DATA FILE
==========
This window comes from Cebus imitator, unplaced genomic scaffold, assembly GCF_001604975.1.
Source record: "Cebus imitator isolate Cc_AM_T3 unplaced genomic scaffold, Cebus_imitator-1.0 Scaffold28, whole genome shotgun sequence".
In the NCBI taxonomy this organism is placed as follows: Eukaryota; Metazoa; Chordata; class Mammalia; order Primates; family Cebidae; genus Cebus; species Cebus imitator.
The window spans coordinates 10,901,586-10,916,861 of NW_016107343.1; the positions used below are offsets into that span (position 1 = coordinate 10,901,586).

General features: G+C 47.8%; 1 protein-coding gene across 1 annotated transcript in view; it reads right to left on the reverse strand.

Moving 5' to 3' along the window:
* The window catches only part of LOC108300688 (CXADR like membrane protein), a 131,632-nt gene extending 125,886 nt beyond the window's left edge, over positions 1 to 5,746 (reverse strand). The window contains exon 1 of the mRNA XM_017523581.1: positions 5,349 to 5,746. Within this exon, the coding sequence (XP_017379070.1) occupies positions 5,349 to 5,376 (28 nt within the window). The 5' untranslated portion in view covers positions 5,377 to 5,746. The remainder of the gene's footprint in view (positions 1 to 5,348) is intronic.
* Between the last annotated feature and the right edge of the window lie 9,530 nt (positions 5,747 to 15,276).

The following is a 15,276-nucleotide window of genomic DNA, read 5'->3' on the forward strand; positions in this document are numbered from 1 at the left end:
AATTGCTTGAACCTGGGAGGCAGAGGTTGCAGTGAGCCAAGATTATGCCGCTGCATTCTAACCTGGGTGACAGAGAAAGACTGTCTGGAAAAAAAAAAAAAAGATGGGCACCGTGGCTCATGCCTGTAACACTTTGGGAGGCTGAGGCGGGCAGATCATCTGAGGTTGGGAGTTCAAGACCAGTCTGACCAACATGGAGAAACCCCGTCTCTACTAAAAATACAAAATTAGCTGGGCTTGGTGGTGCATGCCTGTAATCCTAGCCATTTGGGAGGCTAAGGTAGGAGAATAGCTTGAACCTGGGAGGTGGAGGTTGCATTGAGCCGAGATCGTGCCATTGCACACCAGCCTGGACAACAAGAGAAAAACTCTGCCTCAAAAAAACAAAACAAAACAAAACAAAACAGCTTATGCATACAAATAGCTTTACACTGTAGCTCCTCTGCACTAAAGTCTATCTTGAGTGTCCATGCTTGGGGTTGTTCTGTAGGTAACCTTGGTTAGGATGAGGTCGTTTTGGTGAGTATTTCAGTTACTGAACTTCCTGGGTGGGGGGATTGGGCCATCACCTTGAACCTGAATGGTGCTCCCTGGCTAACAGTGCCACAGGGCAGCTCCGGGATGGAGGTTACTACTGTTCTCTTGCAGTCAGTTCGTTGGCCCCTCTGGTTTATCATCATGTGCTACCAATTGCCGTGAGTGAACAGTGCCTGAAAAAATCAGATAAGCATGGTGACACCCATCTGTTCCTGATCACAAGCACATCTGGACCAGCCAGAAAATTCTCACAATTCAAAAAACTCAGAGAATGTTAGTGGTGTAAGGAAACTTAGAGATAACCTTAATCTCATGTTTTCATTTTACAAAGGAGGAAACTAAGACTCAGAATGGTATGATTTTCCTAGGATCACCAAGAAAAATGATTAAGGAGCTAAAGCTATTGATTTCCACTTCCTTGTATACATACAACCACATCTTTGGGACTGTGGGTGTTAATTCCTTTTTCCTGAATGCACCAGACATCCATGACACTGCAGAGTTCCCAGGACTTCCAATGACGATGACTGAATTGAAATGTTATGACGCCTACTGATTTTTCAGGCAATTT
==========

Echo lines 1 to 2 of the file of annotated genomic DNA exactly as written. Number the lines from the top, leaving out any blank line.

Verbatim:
This window comes from Cebus imitator, unplaced genomic scaffold, assembly GCF_001604975.1.
Source record: "Cebus imitator isolate Cc_AM_T3 unplaced genomic scaffold, Cebus_imitator-1.0 Scaffold28, whole genome shotgun sequence".